Some context on Tiger and his 'transgressions' is needed

Tabloid headlines are screaming about what Tiger Woods himself called regretful "transgressions."
Tabloid headlines are screaming about what Tiger Woods himself called regretful "transgressions." (Julie Jacobson/associated Press)

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By Michael Wilbon
Thursday, December 3, 2009

If Tiger Woods had avoided the scandalous episode that now envelops him and has forced him to plead for privacy he would have become the great exception. While Tiger is the first professional athlete to be smoked out quite this way in the Internet age, where salacious gossip is more eagerly consumed than a White House press conference, he nonetheless joins a club that includes plenty of other top male athletes of his generation.

Comedian Chris Rock undoubtedly put it best when he said, "A man is only as faithful as his options." And few men have the sexual options of the most famous athletes in the world. Even if we confine the conversation to the most famous American athletes of their times, we're still talking about a list that has to include Babe Ruth, Joe Louis, Joe DiMaggio, Muhammad Ali, Magic Johnson, Larry Bird, Michael Jordan, Kobe Bryant, Tom Brady and Alex Rodriguez.

Whispers and innuendo followed Ruth and Louis. TMZ and US Magazine stalk Tiger Woods.

Regardless of how one feels about marital infidelity, the only difference between Woods and the icons who preceded him is the increasing tolerance (dare I say appetite) for the details of their personal lives. Fact is, over the last century the greatest athletes of whatever day are virtually winless against sexual temptation. Actually, I can think of one athlete who was the most famous of his day whose name was never attached, that I know of, to any rumors of infidelity -- Jackie Robinson. That's it, that's the list.

Don't get me wrong, I'm not saying every athlete is unfaithful. I've covered guys, some who played their careers in this town, that I would bet my own money are faithful. But they aren't the greatest of their day, the Bambinos and Tigers, guys who could walk into a room and turn, say, Frank Sinatra's head, just to pick an American icon who exercised his own options, and brazenly at that.

The point here isn't to condone Tiger's transgressions (his word); it's to say we need a little context. I'm sure there are many who will read this column (if they're still with me) and scream bloody murder that I'm not upset at what they'd consider a lack of virtue in Woods. My take on this has been pretty consistent over my 30 years as an adult and as a sportswriter who has gotten to know some of the people on the above list fairly well. Virtue in sports is whether you can hit a jumper as time expires in the playoffs, or hit 50 home runs in a season, or sink a putt on the 72nd hole to win the Masters.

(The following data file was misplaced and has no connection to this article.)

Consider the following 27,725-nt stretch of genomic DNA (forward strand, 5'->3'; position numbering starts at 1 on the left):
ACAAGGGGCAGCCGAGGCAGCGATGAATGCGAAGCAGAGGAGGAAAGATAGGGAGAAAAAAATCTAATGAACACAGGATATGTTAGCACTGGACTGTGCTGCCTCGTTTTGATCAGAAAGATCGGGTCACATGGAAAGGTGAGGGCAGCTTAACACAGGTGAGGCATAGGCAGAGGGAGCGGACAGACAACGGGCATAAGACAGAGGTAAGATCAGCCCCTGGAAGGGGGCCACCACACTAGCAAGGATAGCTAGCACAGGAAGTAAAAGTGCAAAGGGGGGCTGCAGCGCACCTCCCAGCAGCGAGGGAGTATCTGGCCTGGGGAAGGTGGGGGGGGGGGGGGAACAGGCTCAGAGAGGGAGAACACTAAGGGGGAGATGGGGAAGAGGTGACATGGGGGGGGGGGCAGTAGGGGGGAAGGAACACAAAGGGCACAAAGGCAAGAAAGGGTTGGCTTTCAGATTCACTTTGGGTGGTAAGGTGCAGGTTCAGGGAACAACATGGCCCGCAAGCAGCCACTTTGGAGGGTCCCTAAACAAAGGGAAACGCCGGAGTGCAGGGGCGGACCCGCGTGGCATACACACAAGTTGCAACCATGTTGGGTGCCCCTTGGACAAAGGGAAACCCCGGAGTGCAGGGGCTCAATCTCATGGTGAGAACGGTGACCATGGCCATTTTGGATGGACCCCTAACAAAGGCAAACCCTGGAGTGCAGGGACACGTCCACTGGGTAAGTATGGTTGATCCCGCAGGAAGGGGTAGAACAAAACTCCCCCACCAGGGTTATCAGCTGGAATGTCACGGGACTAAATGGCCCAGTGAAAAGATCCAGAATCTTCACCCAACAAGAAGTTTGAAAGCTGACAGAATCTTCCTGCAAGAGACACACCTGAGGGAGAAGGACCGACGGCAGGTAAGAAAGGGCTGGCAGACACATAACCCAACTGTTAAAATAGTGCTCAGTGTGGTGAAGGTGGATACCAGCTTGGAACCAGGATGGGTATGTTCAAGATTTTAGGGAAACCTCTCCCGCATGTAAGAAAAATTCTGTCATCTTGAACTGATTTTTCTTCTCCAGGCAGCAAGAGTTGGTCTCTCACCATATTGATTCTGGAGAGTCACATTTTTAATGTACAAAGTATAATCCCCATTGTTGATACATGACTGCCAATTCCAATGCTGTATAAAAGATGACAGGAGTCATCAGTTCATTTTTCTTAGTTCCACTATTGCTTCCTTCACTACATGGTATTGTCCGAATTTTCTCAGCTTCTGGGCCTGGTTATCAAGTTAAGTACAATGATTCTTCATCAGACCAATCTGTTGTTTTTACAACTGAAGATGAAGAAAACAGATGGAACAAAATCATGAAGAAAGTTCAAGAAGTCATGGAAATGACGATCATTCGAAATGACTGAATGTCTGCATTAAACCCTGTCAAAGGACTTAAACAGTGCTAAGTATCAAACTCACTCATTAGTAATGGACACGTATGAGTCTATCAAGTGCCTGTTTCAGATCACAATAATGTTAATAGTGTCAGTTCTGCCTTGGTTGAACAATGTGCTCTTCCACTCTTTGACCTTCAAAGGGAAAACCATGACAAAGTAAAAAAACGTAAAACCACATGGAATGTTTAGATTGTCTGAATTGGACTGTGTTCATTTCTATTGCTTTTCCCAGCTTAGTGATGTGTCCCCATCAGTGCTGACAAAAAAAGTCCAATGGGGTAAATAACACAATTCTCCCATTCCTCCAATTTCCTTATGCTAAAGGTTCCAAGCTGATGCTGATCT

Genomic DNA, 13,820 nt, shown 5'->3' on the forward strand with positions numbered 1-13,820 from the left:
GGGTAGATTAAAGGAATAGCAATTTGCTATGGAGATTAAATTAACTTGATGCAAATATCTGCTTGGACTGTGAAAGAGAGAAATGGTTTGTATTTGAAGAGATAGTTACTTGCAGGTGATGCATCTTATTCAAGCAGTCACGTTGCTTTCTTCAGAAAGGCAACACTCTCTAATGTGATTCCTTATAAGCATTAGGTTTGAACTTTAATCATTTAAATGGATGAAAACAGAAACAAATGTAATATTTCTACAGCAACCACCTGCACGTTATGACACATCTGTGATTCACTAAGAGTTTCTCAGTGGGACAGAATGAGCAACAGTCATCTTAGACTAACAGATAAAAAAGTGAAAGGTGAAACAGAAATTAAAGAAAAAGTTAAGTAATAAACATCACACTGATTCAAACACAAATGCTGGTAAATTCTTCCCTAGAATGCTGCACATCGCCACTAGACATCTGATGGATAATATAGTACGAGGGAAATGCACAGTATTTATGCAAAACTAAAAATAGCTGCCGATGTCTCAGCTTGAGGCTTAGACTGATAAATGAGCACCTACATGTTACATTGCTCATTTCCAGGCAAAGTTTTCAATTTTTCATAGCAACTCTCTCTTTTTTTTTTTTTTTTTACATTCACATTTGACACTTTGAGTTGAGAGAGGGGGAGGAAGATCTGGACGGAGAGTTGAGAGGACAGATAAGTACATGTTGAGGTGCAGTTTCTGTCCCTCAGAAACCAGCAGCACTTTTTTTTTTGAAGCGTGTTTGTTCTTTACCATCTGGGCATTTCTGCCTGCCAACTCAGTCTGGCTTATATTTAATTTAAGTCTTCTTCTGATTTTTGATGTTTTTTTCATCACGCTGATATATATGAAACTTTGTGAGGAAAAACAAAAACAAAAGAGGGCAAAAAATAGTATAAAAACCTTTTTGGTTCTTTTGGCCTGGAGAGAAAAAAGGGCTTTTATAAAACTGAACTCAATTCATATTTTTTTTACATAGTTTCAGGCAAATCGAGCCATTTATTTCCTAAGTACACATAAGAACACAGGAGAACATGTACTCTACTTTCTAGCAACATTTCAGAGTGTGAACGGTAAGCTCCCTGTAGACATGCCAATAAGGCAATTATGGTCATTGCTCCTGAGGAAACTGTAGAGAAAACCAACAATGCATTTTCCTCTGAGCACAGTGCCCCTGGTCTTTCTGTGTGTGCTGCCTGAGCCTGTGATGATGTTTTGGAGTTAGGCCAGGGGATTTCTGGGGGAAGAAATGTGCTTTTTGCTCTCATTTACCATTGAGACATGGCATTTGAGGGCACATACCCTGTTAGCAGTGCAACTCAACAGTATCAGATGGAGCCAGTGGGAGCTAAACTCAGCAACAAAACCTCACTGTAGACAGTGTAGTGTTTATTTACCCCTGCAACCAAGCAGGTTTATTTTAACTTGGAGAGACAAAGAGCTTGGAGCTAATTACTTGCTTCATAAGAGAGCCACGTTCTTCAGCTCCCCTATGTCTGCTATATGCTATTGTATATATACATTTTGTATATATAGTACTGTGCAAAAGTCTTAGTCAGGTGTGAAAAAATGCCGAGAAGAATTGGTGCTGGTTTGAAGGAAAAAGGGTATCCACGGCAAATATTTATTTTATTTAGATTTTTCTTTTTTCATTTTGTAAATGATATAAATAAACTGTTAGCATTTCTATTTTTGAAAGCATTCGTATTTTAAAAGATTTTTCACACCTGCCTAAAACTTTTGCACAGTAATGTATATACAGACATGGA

Look, infidelity can take down elected officials (though not John Fitzgerald Kennedy and, in the final analysis, not William Jefferson Clinton). It can rub out a guy in the office, like Steve Phillips of ESPN. But it's not taking down the greatest athletes of our time. Hell, it stopped Magic Johnson's basketball career and he became even bigger and more significant in his second public life.

Do people even remember that a guy who's not even on the Most Famous Athlete Ever list, Wade Boggs, had an entire crazy secret life of infidelity and he kept right on playing, kept right on eatin' his chicken and driving hits to left-center field? No matter how loud the whispering got, it didn't take down Ruth. And though there will be much ridicule, it ain't taking down Tiger Woods either.

Do people expect more of Tiger because he plays golf, the game where men voluntarily call penalties on themselves? Maybe. But trust me, there could be a golfer or two on the above list as well, except the one I'm thinking of somehow avoided public rumor-mongering. Perhaps it's because they know so little about Tiger, who sought to maintain a great degree of privacy and control even when he was single. One of the things that must drive Woods crazy right now is that he cannot buy himself any degree of privacy, can't control the loose lips of a young waitress with a voice mail message and nothing to lose. Voice mail couldn't bring down Ruth or Joltin' Joe.

I don't know whether Tiger, with this episode so fresh, has learned any great lesson and I don't particularly care. I do believe he was sincere when he said Wednesday in a statement, "I have let my family down and I regret those transgressions with all of my heart. I have not been true to my values and the behavior my family deserves. I am not without faults and I am far short of perfect. I am dealing with my behavior and personal failings behind closed doors with my family."

Tiger went on to write a sentence that will probably be lost in the noise of all this, but one I agree with completely. "Personal sins should not require press releases and problems within a family shouldn't have to mean public confessions."

Not from athletes, not from rockers and rappers, not from people who make us laugh or shout. But what Tiger Woods is finding out is that it's a new day, one where absolutely nothing is kept in-house. But he can take professional solace, perhaps, in the fact that the people on the above list, those among the greatest ever at the games they mastered, played right through the embarrassment and ridicule and once on the other side seemed really no worse for wear.


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